She traces the haemanthus blossom along my collarbone in a sudden show of tenderness. She is a creature of moods. The flower is the same color as the wedding band on her finger.

I roll on an elbow to face her. “Spit it out. What do you want?”

“Do you know why I love you, Helldiver?” she asks.

“Because of my sense of humor.”

She laughs dryly. “Because you thought you could win the Laurel. Kieran told me how you burned yourself today.”

I sigh. “The rat. Always jabbering. Thought that’s what younger brothers were supposed to do, not elders.”

“Kieran was frightened, Darrow. Not for you, like you might be thinking. He was frightened of you, because he can’t do what you did. Boy wouldn’t even think it.”

She always talks circles around me. I hate the abstracts she lives for.

“So you love me because you believe that I think there are things worth the risk?” I puzzle out. “Or because I’m ambitious?”

“Because you’ve a brain,” she teases.

She makes me ask it again. “What do you want me to do, Eo?”

“Act. I want you to use your gifts for your father’s dream. You see how people watch you, take their cues from you. I want you to think owning this land, our land, is worth the risk.”

“How much a risk?”

“Your life. My life.”

I scoff. “You’re that eager to get rid of me?”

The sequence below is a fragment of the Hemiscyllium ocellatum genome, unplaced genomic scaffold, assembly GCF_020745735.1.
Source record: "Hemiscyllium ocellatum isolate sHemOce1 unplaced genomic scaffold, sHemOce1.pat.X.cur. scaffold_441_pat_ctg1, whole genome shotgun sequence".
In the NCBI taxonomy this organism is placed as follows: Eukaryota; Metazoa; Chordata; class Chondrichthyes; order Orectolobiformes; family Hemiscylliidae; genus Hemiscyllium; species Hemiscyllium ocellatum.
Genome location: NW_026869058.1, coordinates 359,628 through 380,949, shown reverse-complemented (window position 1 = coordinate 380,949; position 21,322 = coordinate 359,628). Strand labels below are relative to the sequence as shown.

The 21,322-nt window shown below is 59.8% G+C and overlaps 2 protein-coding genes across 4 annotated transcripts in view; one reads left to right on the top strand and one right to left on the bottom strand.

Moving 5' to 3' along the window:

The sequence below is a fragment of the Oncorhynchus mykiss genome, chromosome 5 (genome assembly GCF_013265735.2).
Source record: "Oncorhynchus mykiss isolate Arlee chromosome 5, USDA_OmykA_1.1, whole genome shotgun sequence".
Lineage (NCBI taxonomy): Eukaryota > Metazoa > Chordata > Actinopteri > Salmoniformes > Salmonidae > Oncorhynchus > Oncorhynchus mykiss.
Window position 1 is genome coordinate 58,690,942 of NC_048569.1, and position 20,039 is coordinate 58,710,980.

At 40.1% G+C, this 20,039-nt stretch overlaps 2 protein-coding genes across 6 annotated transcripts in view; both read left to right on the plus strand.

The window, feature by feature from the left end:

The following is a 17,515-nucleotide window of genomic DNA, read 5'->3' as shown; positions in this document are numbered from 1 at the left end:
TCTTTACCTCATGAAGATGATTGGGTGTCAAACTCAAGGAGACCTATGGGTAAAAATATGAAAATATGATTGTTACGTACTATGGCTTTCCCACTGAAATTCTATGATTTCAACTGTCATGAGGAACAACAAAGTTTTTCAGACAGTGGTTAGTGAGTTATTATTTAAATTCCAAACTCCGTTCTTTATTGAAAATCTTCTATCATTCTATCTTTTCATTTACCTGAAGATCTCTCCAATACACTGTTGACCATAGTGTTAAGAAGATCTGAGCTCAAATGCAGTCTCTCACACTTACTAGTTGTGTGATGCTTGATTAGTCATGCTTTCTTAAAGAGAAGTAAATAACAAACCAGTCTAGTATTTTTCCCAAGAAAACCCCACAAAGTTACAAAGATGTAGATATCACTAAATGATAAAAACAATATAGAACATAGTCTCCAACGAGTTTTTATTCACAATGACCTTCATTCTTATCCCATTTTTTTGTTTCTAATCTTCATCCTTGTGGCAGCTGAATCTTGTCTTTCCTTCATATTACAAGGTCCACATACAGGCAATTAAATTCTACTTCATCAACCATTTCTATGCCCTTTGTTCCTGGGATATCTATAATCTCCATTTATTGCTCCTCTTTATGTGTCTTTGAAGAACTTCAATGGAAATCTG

“Speak and they will listen,” she urges. “It is that bloody simple. All ears yearn for a voice to lead them through darkness.”

“Grand, so I’ll hang with a troop. I am my father’s son.”

“You won’t hang.”

I laugh too harshly. “So certain a wife I have. I’ll hang.”

“You’re not meant to be a martyr.” Sighing, she lies back in disappointment. “You wouldn’t see the point to it.”

“Oh? Well then, tell me, Eo. What is the point to dying? I’m only a martyr’s son. So tell me what that man accomplished by robbing me of a father. Tell me what good comes of all that bloodydamn sadness. Tell me why it’s better I learned to dance from my uncle than my father.” I go on. “Did his death put food on your table? Did it make any of our lives any better? Dying for a cause doesn’t do a bloodydamn thing. It just robbed us of his laughter.” I feel the tears burning my eyes. “It just stole away a father and a husband. So what if life isn’t fair? If we have family, that is all that should matter.”

She licks her lips and takes her time in replying.

“Death isn’t empty like you say it is. Emptiness is life without freedom, Darrow. Emptiness is living enchained by fear, fear of loss, of death. I say we break those chains. Break the chains of fear and you break the chains that bind us to the Golds, to the Society. Could you imagine it? Mars could be ours. It could belong to the colonists who slaved here, died here.” Her face is easier to see as night fades through the clear roof. It is alive, on fire. “If you led the others to freedom. The things you could do, Darrow. The things you could make happen.” She pauses and I see her eyes are glistening. “It chills me when I think of the things you could do. You have been given so, so much, but you set your sights so low.”